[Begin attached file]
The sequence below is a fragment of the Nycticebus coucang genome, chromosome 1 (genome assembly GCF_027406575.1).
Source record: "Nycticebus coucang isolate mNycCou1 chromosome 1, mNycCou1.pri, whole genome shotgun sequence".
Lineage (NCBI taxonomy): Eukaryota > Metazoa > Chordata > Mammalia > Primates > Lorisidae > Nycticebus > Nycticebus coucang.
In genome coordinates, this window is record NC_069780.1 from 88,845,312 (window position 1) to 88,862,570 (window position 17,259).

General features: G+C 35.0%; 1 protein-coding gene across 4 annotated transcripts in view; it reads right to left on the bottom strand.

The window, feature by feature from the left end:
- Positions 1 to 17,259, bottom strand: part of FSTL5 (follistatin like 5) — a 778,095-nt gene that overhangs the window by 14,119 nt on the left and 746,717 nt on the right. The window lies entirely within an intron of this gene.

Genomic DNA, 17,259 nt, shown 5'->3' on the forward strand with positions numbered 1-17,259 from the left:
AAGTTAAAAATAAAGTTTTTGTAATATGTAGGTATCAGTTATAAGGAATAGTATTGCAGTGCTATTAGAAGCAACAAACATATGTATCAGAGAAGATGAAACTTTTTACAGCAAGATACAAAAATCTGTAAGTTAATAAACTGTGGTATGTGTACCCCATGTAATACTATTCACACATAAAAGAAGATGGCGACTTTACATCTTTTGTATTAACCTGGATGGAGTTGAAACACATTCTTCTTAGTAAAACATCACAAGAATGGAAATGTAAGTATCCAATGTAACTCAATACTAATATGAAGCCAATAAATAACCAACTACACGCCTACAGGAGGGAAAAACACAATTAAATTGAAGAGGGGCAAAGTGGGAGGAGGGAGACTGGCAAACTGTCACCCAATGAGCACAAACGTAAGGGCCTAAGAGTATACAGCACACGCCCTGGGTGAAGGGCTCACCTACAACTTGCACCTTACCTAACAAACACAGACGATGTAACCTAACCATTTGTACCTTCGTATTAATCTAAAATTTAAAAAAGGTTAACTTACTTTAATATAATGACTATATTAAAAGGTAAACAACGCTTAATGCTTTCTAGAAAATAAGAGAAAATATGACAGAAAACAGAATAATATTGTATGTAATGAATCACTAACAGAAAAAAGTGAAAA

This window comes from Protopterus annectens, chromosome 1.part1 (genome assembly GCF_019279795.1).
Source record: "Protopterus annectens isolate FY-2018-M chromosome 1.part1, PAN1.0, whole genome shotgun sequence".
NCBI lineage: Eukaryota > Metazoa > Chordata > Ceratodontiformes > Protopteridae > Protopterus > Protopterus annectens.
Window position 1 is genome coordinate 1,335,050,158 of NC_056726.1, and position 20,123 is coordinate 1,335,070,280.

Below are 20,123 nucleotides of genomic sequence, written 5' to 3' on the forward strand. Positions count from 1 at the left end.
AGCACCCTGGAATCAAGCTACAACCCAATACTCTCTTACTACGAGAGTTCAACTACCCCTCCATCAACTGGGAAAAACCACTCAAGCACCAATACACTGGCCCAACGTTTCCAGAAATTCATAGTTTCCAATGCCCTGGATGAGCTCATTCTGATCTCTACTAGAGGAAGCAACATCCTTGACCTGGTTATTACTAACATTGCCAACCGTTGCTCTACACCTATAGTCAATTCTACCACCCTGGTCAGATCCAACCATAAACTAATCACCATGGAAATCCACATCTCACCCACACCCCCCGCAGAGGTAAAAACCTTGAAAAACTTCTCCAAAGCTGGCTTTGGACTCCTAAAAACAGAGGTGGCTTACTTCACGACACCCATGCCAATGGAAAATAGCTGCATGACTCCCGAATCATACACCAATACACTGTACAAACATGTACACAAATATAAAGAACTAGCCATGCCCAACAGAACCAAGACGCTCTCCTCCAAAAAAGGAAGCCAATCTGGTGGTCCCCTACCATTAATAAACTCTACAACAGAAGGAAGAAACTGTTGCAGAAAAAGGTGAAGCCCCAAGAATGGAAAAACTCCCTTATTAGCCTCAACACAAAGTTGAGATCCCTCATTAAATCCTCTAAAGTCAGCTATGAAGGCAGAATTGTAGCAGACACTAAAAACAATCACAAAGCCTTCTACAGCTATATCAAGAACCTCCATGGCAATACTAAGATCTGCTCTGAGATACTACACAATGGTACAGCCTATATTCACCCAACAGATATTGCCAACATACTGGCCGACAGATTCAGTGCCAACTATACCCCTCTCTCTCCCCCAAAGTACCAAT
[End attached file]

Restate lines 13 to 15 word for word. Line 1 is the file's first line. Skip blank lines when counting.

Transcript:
Window position 1 is genome coordinate 1,335,050,158 of NC_056726.1, and position 20,123 is coordinate 1,335,070,280.

Below are 20,123 nucleotides of genomic sequence, written 5' to 3' on the forward strand. Positions count from 1 at the left end.
AGCACCCTGGAATCAAGCTACAACCCAATACTCTCTTACTACGAGAGTTCAACTACCCCTCCATCAACTGGGAAAAACCACTCAAGCACCAATACACTGGCCCAACGTTTCCAGAAATTCATAGTTTCCAATGCCCTGGATGAGCTCATTCTGATCTCTACTAGAGGAAGCAACATCCTTGACCTGGTTATTACTAACATTGCCAACCGTTGCTCTACACCTATAGTCAATTCTACCACCCTGGTCAGATCCAACCATAAACTAATCACCATGGAAATCCACATCTCACCCACACCCCCCGCAGAGGTAAAAACCTTGAAAAACTTCTCCAAAGCTGGCTTTGGACTCCTAAAAACAGAGGTGGCTTACTTCACGACACCCATGCCAATGGAAAATAGCTGCATGACTCCCGAATCATACACCAATACACTGTACAAACATGTACACAAATATAAAGAACTAGCCATGCCCAACAGAACCAAGACGCTCTCCTCCAAAAAAGGAAGCCAATCTGGTGGTCCCCTACCATTAATAAACTCTACAACAGAAGGAAGAAACTGTTGCAGAAAAAGGTGAAGCCCCAAGAATGGAAAAACTCCCTTATTAGCCTCAACACAAAGTTGAGATCCCTCATTAAATCCTCTAAAGTCAGCTATGAAGGCAGAATTGTAGCAGACACTAAAAACAATCACAAAGCCTTCTACAGCTATATCAAGAACCTCCATGGCAATACTAAGATCTGCTCTGAGATACTACACAATGGTACAGCCTATATTCACCCAACAGATATTGCCAACATACTGGCCGACAGATTCAGTGCCAACTATACCCCTCTCTCTCCCCCAAAGTACCAAT